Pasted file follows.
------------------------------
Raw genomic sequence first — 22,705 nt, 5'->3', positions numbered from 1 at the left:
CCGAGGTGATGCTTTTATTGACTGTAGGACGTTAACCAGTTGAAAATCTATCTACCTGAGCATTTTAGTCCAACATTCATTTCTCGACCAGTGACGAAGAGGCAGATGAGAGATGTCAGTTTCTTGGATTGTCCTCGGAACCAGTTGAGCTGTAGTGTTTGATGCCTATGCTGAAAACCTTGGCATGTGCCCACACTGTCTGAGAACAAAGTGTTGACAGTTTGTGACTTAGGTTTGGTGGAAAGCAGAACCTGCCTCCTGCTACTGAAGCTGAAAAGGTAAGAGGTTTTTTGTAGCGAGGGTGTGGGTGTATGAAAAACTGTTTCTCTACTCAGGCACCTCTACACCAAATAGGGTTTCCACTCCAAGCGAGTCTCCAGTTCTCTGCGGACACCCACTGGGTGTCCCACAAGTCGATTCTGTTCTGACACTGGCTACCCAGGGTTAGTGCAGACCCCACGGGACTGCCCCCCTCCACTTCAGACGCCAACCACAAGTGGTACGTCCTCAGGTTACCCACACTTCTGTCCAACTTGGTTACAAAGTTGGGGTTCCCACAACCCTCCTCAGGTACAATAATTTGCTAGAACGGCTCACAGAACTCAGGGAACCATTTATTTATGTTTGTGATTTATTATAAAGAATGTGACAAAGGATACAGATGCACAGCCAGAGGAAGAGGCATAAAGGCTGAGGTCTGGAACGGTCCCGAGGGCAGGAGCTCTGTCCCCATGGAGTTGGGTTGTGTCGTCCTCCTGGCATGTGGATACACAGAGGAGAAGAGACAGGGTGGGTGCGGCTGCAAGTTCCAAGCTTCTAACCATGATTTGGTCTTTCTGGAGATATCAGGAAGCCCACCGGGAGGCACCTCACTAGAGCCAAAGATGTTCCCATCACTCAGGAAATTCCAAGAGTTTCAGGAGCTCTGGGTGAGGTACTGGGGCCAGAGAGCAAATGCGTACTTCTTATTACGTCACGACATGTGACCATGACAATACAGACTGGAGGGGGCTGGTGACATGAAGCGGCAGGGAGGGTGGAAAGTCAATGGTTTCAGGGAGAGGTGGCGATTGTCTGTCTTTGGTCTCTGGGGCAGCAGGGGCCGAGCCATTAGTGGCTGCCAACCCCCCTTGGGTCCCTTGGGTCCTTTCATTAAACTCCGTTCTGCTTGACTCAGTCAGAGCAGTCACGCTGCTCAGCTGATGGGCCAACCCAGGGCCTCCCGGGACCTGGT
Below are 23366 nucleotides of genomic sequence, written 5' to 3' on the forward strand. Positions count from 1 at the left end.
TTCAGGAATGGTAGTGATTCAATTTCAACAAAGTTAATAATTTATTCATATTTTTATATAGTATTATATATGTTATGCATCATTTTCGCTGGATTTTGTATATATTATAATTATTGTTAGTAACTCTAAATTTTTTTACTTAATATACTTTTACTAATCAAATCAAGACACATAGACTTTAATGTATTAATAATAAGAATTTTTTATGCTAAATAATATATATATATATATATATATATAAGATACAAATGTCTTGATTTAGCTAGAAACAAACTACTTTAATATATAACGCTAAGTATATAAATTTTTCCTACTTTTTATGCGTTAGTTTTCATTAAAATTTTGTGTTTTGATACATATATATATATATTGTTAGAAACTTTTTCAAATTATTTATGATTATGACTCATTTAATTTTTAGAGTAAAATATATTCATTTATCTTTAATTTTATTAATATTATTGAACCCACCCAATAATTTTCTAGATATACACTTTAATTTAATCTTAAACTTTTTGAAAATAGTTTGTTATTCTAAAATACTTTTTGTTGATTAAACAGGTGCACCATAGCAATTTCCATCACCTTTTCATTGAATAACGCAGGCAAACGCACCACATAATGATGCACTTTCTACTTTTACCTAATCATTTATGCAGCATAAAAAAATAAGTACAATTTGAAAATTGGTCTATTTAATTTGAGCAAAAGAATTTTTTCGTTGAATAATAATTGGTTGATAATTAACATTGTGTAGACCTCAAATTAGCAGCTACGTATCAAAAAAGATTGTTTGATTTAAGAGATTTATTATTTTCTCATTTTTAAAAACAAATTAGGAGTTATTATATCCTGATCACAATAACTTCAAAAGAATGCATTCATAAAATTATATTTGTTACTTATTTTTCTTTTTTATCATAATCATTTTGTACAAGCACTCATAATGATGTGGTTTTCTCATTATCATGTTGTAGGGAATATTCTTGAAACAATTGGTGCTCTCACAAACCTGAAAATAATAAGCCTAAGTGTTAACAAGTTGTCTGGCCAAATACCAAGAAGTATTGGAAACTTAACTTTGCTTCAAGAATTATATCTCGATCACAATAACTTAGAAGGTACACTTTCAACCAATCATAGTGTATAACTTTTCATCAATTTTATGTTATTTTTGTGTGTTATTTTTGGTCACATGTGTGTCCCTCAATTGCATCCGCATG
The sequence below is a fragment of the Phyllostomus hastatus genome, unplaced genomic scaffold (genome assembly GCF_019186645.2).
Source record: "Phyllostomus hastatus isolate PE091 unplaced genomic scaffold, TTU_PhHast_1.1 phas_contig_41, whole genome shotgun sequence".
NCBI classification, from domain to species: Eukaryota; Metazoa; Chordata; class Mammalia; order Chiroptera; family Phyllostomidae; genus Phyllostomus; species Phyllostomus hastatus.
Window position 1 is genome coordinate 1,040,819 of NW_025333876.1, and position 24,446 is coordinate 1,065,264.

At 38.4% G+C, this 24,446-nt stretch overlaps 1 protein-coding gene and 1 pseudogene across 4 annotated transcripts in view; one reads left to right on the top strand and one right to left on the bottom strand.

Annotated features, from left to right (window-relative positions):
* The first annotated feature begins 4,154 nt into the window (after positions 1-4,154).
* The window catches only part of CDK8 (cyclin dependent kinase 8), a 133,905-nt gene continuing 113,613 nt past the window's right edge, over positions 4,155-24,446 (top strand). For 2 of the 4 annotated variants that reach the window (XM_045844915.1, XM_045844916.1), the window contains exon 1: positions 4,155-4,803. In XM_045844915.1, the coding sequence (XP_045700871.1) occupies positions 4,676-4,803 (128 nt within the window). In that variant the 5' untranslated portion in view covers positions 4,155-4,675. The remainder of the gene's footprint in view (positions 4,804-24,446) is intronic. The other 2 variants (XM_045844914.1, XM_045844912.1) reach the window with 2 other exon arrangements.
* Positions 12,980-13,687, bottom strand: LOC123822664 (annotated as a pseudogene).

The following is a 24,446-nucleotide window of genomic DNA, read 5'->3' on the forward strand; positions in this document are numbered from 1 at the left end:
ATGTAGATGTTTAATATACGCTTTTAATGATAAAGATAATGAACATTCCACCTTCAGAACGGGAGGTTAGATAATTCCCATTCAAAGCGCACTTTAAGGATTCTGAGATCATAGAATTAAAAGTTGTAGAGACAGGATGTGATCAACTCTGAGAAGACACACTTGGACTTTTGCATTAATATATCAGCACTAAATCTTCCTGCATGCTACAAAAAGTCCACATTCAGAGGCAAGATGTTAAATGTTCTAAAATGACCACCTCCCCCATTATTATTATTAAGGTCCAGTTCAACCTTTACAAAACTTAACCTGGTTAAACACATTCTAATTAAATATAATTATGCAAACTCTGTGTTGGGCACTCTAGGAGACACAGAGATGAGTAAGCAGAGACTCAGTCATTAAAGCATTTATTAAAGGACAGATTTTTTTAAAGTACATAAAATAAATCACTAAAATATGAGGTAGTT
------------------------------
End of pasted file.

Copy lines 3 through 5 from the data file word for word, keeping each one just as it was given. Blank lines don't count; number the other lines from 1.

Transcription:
Below are 23366 nucleotides of genomic sequence, written 5' to 3' on the forward strand. Positions count from 1 at the left end.
TTCAGGAATGGTAGTGATTCAATTTCAACAAAGTTAATAATTTATTCATATTTTTATATAGTATTATATATGTTATGCATCATTTTCGCTGGATTTTGTATATATTATAATTATTGTTAGTAACTCTAAATTTTTTTACTTAATATACTTTTACTAATCAAATCAAGACACATAGACTTTAATGTATTAATAATAAGAATTTTTTATGCTAAATAATATATATATATATATATATATATAAGATACAAATGTCTTGATTTAGCTAGAAACAAACTACTTTAATATATAACGCTAAGTATATAAATTTTTCCTACTTTTTATGCGTTAGTTTTCATTAAAATTTTGTGTTTTGATACATATATATATATATTGTTAGAAACTTTTTCAAATTATTTATGATTATGACTCATTTAATTTTTAGAGTAAAATATATTCATTTATCTTTAATTTTATTAATATTATTGAACCCACCCAATAATTTTCTAGATATACACTTTAATTTAATCTTAAACTTTTTGAAAATAGTTTGTTATTCTAAAATACTTTTTGTTGATTAAACAGGTGCACCATAGCAATTTCCATCACCTTTTCATTGAATAACGCAGGCAAACGCACCACATAATGATGCACTTTCTACTTTTACCTAATCATTTATGCAGCATAAAAAAATAAGTACAATTTGAAAATTGGTCTATTTAATTTGAGCAAAAGAATTTTTTCGTTGAATAATAATTGGTTGATAATTAACATTGTGTAGACCTCAAATTAGCAGCTACGTATCAAAAAAGATTGTTTGATTTAAGAGATTTATTATTTTCTCATTTTTAAAAACAAATTAGGAGTTATTATATCCTGATCACAATAACTTCAAAAGAATGCATTCATAAAATTATATTTGTTACTTATTTTTCTTTTTTATCATAATCATTTTGTACAAGCACTCATAATGATGTGGTTTTCTCATTATCATGTTGTAGGGAATATTCTTGAAACAATTGGTGCTCTCACAAACCTGAAAATAATAAGCCTAAGTGTTAACAAGTTGTCTGGCCAAATACCAAGAAGTATTGGAAACTTAACTTTGCTTCAAGAATTATATCTCGATCACAATAACTTAGAAGGTACACTTTCAACCAATCATAGTGTATAACTTTTCATCAATTTTATGTTATTTTTGTGTGTTATTTTTGGTCACATGTGTGTCCCTCAATTGCATCCGCATG
The sequence below is a fragment of the Phyllostomus hastatus genome, unplaced genomic scaffold (genome assembly GCF_019186645.2).